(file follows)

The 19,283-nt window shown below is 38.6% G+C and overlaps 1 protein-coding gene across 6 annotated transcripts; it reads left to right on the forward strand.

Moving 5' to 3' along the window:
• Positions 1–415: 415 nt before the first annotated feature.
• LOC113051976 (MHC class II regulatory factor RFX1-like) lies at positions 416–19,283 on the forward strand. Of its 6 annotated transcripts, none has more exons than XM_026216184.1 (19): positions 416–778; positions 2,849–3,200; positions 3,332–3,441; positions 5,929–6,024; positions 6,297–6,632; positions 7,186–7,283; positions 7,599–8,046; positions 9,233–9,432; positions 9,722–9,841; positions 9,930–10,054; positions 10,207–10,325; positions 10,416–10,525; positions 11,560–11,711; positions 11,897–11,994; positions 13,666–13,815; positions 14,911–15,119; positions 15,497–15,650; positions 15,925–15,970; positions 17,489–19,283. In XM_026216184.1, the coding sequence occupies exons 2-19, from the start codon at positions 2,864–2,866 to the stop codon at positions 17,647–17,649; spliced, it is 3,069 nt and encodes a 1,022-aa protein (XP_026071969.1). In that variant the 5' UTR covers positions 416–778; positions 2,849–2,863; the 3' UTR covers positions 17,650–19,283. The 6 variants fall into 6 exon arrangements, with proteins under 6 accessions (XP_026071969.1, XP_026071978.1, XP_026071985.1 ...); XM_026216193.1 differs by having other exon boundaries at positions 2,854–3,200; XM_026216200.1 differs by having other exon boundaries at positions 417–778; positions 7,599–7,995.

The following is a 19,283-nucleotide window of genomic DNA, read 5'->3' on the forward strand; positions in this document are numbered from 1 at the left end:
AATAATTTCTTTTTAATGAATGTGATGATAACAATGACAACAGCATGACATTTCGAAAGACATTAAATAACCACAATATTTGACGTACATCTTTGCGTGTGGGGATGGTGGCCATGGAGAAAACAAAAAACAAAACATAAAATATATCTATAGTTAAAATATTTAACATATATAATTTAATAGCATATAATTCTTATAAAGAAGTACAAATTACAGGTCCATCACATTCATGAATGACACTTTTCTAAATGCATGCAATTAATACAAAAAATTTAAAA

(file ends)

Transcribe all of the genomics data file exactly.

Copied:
The 19,283-nt window shown below is 38.6% G+C and overlaps 1 protein-coding gene across 6 annotated transcripts; it reads left to right on the forward strand.

Moving 5' to 3' along the window:
• Positions 1–415: 415 nt before the first annotated feature.
• LOC113051976 (MHC class II regulatory factor RFX1-like) lies at positions 416–19,283 on the forward strand. Of its 6 annotated transcripts, none has more exons than XM_026216184.1 (19): positions 416–778; positions 2,849–3,200; positions 3,332–3,441; positions 5,929–6,024; positions 6,297–6,632; positions 7,186–7,283; positions 7,599–8,046; positions 9,233–9,432; positions 9,722–9,841; positions 9,930–10,054; positions 10,207–10,325; positions 10,416–10,525; positions 11,560–11,711; positions 11,897–11,994; positions 13,666–13,815; positions 14,911–15,119; positions 15,497–15,650; positions 15,925–15,970; positions 17,489–19,283. In XM_026216184.1, the coding sequence occupies exons 2-19, from the start codon at positions 2,864–2,866 to the stop codon at positions 17,647–17,649; spliced, it is 3,069 nt and encodes a 1,022-aa protein (XP_026071969.1). In that variant the 5' UTR covers positions 416–778; positions 2,849–2,863; the 3' UTR covers positions 17,650–19,283. The 6 variants fall into 6 exon arrangements, with proteins under 6 accessions (XP_026071969.1, XP_026071978.1, XP_026071985.1 ...); XM_026216193.1 differs by having other exon boundaries at positions 2,854–3,200; XM_026216200.1 differs by having other exon boundaries at positions 417–778; positions 7,599–7,995.

The following is a 19,283-nucleotide window of genomic DNA, read 5'->3' on the forward strand; positions in this document are numbered from 1 at the left end:
AATAATTTCTTTTTAATGAATGTGATGATAACAATGACAACAGCATGACATTTCGAAAGACATTAAATAACCACAATATTTGACGTACATCTTTGCGTGTGGGGATGGTGGCCATGGAGAAAACAAAAAACAAAACATAAAATATATCTATAGTTAAAATATTTAACATATATAATTTAATAGCATATAATTCTTATAAAGAAGTACAAATTACAGGTCCATCACATTCATGAATGACACTTTTCTAAATGCATGCAATTAATACAAAAAATTTAAAA